Former California Gov. Arnold Schwarzenegger (Herbert Pfarrhofer / European…)
California’s practice of pressuring Indian tribes to share casino profits in exchange for approval of slot machines has been hit with a setback.
The Rincon Band of Luiseño Indians has received approval of its gambling authorization from the federal government, reducing the amount it must pay the state, which has traditionally negotiated gaming compacts and demanded a large share of profits.
Rincon had sued then-Gov. Arnold Schwarzenegger and the state for “illegal taxation” and “bad faith” in renegotiations for a gaming compact in which the tribe was asked to share profits in exchange for the state approving 900 new slot machines for its Harrah’s Rincon Casino and Resort in San Diego County.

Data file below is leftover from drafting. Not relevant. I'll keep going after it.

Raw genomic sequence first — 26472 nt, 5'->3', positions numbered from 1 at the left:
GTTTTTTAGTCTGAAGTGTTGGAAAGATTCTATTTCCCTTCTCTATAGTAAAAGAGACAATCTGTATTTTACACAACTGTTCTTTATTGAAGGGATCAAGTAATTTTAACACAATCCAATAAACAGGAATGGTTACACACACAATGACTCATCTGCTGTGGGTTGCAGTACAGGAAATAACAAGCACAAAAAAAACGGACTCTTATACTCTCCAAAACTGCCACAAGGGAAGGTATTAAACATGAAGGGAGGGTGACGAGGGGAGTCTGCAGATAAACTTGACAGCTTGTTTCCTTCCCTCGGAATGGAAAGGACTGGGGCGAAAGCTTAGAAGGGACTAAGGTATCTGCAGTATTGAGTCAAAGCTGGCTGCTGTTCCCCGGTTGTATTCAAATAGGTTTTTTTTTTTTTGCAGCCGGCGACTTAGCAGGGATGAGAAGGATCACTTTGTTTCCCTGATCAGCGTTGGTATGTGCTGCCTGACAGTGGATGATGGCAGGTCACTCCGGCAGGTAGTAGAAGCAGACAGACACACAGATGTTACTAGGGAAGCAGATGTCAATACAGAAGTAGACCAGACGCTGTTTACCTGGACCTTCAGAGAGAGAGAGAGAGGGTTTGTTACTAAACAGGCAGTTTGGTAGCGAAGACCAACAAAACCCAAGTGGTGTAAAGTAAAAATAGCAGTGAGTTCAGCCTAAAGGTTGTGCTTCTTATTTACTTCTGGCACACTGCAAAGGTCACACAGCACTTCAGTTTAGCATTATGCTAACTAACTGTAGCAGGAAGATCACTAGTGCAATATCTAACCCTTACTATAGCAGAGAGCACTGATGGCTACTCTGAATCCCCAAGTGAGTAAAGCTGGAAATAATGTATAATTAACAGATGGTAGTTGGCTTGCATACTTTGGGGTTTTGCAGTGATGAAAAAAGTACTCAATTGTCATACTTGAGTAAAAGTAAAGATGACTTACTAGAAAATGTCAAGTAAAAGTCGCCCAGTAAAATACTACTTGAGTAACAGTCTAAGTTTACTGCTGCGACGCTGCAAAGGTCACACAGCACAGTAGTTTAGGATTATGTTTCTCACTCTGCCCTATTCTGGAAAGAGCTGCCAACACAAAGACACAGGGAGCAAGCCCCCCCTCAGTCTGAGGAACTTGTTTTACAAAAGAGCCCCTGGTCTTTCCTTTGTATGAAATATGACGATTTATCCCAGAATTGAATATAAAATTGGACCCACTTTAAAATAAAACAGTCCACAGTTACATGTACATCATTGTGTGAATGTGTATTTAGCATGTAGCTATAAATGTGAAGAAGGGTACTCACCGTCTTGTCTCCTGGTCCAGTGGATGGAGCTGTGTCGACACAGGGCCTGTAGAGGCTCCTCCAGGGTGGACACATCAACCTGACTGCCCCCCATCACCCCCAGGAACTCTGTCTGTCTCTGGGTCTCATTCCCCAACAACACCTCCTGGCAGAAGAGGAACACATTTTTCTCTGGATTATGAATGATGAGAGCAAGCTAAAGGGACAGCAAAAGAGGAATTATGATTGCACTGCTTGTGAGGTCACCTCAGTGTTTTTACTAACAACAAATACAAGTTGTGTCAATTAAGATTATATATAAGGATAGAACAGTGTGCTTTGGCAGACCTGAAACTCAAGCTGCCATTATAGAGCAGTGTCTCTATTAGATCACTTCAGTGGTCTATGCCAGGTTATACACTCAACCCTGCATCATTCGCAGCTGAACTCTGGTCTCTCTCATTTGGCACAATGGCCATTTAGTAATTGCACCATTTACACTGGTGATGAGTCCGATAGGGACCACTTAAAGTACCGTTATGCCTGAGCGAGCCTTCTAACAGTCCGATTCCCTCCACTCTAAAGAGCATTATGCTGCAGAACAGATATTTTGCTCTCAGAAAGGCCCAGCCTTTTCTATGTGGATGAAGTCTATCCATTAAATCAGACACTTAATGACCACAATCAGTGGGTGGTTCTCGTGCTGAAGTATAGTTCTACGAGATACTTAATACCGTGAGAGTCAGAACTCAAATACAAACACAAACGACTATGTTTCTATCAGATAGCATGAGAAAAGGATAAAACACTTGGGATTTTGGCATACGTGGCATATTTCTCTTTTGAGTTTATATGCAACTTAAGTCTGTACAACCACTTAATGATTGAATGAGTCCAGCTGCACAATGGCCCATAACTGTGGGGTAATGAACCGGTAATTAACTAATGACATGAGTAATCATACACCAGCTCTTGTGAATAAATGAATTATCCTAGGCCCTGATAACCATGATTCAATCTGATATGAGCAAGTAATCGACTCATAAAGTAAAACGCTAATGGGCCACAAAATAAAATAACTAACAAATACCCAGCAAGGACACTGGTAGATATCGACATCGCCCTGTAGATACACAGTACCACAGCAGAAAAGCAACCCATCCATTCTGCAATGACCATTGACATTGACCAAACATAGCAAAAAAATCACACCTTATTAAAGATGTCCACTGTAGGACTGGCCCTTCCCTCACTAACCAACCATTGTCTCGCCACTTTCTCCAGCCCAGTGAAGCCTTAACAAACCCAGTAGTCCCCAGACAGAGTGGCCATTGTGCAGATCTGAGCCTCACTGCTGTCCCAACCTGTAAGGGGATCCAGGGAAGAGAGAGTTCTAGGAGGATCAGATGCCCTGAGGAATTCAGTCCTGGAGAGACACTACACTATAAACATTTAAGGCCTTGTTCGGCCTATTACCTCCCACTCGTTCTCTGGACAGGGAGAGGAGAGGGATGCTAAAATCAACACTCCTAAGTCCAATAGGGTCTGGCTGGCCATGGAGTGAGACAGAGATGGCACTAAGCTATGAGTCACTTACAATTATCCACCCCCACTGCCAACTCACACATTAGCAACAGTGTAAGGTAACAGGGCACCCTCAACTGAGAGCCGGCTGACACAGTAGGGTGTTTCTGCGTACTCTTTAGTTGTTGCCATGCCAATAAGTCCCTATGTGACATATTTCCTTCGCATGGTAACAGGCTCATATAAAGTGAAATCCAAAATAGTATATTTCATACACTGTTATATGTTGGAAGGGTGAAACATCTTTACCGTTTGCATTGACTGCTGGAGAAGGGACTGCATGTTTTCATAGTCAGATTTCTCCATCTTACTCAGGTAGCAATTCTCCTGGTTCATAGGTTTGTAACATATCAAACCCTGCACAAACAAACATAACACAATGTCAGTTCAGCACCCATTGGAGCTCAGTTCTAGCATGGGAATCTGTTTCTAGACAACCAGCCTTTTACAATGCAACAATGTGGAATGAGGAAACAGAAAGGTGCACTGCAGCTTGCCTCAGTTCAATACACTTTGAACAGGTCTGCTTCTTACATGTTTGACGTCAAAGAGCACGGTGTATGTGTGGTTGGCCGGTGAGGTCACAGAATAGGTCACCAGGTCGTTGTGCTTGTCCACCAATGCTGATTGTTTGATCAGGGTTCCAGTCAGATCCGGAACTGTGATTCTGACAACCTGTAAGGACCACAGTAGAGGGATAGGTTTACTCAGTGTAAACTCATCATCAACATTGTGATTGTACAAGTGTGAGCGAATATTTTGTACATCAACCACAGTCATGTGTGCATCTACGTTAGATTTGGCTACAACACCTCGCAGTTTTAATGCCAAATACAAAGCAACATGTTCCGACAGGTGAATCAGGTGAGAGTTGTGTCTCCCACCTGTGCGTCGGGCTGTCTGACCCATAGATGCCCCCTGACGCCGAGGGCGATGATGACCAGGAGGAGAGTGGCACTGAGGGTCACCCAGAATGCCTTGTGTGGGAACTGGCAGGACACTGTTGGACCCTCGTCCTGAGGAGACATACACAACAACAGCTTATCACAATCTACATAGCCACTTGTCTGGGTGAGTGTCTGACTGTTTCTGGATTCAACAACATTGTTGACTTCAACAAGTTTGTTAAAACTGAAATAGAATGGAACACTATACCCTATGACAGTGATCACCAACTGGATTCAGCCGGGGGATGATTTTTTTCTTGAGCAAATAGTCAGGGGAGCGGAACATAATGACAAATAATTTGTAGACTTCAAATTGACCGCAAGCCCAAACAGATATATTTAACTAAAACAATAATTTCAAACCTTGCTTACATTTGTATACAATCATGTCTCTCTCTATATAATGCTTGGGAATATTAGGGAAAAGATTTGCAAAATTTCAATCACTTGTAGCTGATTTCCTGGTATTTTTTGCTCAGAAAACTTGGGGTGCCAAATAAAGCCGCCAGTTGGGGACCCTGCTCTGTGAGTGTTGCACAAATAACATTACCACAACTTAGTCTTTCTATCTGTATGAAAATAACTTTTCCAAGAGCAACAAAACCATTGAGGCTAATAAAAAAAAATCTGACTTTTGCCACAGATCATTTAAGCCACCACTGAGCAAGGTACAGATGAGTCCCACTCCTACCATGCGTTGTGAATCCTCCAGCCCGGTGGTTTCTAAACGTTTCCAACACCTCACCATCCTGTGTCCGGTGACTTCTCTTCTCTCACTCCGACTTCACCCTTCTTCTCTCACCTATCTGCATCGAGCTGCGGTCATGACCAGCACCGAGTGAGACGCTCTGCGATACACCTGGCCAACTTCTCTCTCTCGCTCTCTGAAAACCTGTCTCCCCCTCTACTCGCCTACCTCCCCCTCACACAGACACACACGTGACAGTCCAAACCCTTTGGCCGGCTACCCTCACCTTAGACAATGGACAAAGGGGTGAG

Rincon Chairman Bo Mazzetti said getting approval from the federal government protects tribal sovereignty and limits the power of the state to ask for revenue.
“The federal definition of the goal of Indian gaming is to generate revenues to fund tribal government responsibilities and obligations to provide jobs, healthcare, social and safety services for tribal members, not to pad or fix a state’s budget,” Mazzetti said.
Representatives of Gov. Jerry Brown's office did not return calls for comment.
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